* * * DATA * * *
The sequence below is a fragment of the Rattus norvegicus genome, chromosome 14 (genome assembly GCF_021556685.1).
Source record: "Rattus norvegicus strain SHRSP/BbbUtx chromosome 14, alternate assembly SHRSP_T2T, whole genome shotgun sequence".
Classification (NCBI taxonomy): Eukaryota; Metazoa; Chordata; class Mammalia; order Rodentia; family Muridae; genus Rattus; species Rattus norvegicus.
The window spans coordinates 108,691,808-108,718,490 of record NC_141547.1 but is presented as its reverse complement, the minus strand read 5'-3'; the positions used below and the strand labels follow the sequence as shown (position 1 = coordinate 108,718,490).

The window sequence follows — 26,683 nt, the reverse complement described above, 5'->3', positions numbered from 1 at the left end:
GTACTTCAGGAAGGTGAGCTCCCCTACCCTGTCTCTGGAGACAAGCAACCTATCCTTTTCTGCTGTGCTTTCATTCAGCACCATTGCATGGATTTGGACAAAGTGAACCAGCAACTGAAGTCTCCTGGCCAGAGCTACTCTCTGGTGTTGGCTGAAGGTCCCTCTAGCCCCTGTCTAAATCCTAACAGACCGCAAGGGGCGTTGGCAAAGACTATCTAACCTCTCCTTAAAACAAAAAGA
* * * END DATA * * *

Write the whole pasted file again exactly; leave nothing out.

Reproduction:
The sequence below is a fragment of the Rattus norvegicus genome, chromosome 14 (genome assembly GCF_021556685.1).
Source record: "Rattus norvegicus strain SHRSP/BbbUtx chromosome 14, alternate assembly SHRSP_T2T, whole genome shotgun sequence".
Classification (NCBI taxonomy): Eukaryota; Metazoa; Chordata; class Mammalia; order Rodentia; family Muridae; genus Rattus; species Rattus norvegicus.
The window spans coordinates 108,691,808-108,718,490 of record NC_141547.1 but is presented as its reverse complement, the minus strand read 5'-3'; the positions used below and the strand labels follow the sequence as shown (position 1 = coordinate 108,718,490).

The window sequence follows — 26,683 nt, the reverse complement described above, 5'->3', positions numbered from 1 at the left end:
GTACTTCAGGAAGGTGAGCTCCCCTACCCTGTCTCTGGAGACAAGCAACCTATCCTTTTCTGCTGTGCTTTCATTCAGCACCATTGCATGGATTTGGACAAAGTGAACCAGCAACTGAAGTCTCCTGGCCAGAGCTACTCTCTGGTGTTGGCTGAAGGTCCCTCTAGCCCCTGTCTAAATCCTAACAGACCGCAAGGGGCGTTGGCAAAGACTATCTAACCTCTCCTTAAAACAAAAAGA